- Counterfeit and pirated goods made up 3.3% of global trade volumes in 2016, totaling an estimated $509 billion, up from 2.5% in 2013, according to a report from the Organization for Economic Cooperation and Development (OECD).
- Footwear, clothing and leather goods topped the list of industries hit most by counterfeit products. In 2016, 22% of all customs seizures were for counterfeit footwear. Most of the fake goods originated in China or Hong Kong, OECD said.
- "Small parcels sent by post or express courier are a prime and growing conduit for counterfeit goods," the organization said. From 2014 to 2016, small parcels accounted for 69% of customs seizures, up from 63% from 2011 to 2013.
Counterfeits account for a relatively small percentage of global trade volumes, but the fact that they are traded at all and that the percentage is growing "very significantly," according to OECD, rings alarm bells for global supply chains.
Counterfeiters "tend to ship infringing products via complex routes," OECD said in its report. The goods likely go through several intermediary points that may falsify documents or repackage goods, creating a long paper trail that's difficult to follow to the point of origin. Fake goods from Asia often pass through Panama on their way to the U.S., according to OECD.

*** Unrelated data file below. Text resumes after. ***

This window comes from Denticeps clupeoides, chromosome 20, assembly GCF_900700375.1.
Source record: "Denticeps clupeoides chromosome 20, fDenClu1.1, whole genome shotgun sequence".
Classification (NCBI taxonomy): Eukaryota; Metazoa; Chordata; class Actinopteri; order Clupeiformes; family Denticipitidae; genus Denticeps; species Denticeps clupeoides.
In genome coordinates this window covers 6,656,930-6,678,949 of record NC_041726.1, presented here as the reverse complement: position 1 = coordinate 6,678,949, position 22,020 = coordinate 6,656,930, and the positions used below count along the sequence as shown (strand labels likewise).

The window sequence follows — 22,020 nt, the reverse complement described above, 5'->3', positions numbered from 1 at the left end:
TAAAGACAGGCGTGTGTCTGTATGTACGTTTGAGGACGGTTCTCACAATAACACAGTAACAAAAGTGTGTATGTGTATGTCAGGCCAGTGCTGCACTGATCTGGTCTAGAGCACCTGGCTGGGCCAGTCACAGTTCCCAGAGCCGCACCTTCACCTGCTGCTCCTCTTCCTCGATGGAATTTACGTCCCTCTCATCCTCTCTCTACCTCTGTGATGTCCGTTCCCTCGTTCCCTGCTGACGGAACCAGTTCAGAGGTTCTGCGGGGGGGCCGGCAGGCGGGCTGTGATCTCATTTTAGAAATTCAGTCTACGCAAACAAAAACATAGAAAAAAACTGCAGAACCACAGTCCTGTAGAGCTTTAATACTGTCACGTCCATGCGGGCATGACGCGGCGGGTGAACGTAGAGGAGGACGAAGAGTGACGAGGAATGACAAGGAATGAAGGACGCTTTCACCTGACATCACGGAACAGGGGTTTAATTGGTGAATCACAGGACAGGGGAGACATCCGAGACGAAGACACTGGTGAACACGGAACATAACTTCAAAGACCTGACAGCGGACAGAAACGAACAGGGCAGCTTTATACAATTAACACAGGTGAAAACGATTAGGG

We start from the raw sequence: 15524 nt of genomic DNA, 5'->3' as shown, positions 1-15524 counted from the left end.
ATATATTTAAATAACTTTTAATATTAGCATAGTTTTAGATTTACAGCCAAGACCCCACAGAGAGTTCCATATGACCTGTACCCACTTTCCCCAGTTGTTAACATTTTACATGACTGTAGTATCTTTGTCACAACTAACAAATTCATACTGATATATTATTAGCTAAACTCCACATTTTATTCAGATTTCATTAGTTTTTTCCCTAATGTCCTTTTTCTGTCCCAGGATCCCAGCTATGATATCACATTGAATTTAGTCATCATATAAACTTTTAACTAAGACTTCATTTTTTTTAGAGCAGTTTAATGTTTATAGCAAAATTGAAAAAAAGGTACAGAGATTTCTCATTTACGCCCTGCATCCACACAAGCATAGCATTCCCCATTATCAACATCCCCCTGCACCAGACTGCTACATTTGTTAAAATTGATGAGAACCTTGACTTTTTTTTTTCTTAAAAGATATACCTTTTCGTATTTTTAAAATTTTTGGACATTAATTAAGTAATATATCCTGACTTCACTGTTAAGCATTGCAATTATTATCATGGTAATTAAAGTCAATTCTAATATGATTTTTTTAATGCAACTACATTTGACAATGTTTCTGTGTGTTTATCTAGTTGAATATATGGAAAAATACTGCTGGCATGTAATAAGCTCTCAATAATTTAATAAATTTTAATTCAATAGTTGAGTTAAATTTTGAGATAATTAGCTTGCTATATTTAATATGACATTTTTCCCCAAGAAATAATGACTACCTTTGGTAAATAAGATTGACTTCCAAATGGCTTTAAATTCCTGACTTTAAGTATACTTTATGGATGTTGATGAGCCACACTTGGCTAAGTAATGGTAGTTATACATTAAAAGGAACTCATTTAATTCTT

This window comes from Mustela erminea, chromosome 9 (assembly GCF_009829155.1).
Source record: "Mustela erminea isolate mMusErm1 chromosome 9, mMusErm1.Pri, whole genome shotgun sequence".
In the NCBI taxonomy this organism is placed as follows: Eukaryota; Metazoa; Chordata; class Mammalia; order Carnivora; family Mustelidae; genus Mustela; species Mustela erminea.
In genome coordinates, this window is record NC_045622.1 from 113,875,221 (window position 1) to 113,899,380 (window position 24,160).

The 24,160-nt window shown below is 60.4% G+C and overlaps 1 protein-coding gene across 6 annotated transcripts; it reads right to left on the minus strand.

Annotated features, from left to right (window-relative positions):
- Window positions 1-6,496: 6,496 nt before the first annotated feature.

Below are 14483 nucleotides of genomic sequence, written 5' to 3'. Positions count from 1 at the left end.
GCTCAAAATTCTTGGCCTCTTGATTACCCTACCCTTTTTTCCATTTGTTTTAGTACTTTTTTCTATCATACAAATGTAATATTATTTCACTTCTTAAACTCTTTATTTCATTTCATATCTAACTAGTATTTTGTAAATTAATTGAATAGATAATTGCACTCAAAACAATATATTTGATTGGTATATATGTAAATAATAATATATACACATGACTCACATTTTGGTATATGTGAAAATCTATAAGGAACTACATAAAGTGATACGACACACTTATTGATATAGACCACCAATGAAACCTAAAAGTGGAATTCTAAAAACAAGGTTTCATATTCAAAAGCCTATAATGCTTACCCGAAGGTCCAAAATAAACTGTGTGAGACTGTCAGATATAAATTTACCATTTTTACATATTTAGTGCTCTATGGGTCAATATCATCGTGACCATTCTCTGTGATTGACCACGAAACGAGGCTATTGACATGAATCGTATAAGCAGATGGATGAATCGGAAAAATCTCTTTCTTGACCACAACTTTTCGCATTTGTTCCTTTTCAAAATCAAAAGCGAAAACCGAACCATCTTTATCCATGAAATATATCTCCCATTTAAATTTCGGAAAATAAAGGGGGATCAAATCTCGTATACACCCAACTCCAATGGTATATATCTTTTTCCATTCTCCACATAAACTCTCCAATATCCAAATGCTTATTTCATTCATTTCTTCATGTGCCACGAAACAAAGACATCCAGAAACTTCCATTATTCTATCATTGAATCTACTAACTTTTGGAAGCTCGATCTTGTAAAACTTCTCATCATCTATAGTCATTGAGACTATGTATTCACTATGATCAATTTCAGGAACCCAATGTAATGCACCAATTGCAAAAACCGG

To truly crack down on counterfeits, each intermediary point would need strict customs checks to scan containers and parcels. The e-commerce boom has created greater circulation of small parcels, which can be more difficult for customs enforcement authorities to scan and screen. "Counterfeiters thrive where there is poor governance," OECD Public Governance Director Marcos Bonturi said in a statement.
It's not only up to regulators to attempt to stop counterfeits in their path, though.
Consumers shopping in online marketplaces, such as Amazon and Alibaba, cannot always easily discern whether the good they're ordering is genuine or not.
Amazon recently announced Project Zero, an initiative to crack down on counterfeits and keep them off its marketplace. A machine-learning-based tool scans for suspected counterfeits, and brands themselves can flag fake goods.
Retailers can also play a part by being vigilant about identifying counterfeit goods and notifying consumers if they may have purchased a fake.
Although footwear and apparel are most prolific in the counterfeit world, no industry is immune to the dangers of counterfeit goods.
"As long as a given product is protected with a trademark, patent, design right or copyright that adds economic value to its right holder, it is likely that this product suffers from counterfeiting and piracy," OECD said.
Counterfeit medical equipment accounted for 5% of customs seizures in 2016, and pharmaceuticals made up 2%. Counterfeits of such goods are not only damaging to manufacturers and the economy but could have life-threatening consequences for consumers of the products.